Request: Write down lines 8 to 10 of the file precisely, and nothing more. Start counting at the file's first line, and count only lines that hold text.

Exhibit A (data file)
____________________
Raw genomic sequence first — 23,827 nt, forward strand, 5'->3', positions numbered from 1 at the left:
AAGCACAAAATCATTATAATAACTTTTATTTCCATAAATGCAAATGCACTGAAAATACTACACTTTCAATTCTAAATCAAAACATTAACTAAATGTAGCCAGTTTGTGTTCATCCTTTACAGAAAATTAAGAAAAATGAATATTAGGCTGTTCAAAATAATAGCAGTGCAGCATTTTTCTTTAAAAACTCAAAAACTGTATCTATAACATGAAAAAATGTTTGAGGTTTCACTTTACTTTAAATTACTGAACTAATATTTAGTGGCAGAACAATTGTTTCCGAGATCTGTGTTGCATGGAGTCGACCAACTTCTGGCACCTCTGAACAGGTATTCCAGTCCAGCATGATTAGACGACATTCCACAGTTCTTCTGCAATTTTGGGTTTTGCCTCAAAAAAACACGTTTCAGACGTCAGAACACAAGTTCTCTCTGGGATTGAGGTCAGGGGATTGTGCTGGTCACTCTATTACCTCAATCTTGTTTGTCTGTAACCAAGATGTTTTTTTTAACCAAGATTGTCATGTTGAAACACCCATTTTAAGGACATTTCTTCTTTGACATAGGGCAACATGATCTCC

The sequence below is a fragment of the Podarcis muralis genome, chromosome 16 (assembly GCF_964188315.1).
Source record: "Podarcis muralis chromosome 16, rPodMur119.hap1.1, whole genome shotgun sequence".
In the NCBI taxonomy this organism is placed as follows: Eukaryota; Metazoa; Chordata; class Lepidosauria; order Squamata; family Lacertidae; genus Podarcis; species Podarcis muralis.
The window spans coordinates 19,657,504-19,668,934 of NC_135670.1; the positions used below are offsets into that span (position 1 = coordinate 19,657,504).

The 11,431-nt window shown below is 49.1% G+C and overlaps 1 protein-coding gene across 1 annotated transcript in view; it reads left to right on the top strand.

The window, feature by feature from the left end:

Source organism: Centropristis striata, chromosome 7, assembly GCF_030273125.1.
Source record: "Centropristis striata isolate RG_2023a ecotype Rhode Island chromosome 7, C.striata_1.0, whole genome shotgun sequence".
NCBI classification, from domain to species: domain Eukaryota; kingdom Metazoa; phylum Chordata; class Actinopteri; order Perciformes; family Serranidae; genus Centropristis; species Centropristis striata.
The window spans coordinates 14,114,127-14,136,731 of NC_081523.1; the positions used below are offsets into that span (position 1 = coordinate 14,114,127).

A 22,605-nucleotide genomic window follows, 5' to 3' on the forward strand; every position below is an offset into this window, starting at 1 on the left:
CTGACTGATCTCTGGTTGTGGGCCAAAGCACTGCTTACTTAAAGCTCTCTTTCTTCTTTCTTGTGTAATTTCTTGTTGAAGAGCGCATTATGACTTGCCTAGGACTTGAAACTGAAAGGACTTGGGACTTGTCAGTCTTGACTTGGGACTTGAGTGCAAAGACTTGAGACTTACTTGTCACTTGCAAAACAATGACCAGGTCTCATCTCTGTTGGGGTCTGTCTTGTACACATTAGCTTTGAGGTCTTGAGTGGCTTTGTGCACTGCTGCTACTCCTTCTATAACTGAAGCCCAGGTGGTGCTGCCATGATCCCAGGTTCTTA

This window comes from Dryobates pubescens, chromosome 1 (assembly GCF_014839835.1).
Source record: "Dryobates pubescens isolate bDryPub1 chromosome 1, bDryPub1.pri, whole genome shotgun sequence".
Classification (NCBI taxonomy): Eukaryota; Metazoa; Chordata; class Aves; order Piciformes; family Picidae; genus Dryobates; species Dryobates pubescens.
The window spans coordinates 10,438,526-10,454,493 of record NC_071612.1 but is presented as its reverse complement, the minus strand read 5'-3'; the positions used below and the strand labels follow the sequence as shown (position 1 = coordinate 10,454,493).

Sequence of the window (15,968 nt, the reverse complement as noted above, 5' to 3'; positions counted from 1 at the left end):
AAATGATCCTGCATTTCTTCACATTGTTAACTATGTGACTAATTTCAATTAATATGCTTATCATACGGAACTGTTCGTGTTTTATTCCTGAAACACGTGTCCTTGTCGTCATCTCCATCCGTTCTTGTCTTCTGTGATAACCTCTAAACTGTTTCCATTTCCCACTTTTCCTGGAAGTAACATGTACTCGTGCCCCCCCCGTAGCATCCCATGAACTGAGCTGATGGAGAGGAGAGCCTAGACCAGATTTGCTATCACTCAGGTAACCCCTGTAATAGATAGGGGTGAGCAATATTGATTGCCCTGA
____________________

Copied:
The window, feature by feature from the left end:

Source organism: Centropristis striata, chromosome 7, assembly GCF_030273125.1.
Source record: "Centropristis striata isolate RG_2023a ecotype Rhode Island chromosome 7, C.striata_1.0, whole genome shotgun sequence".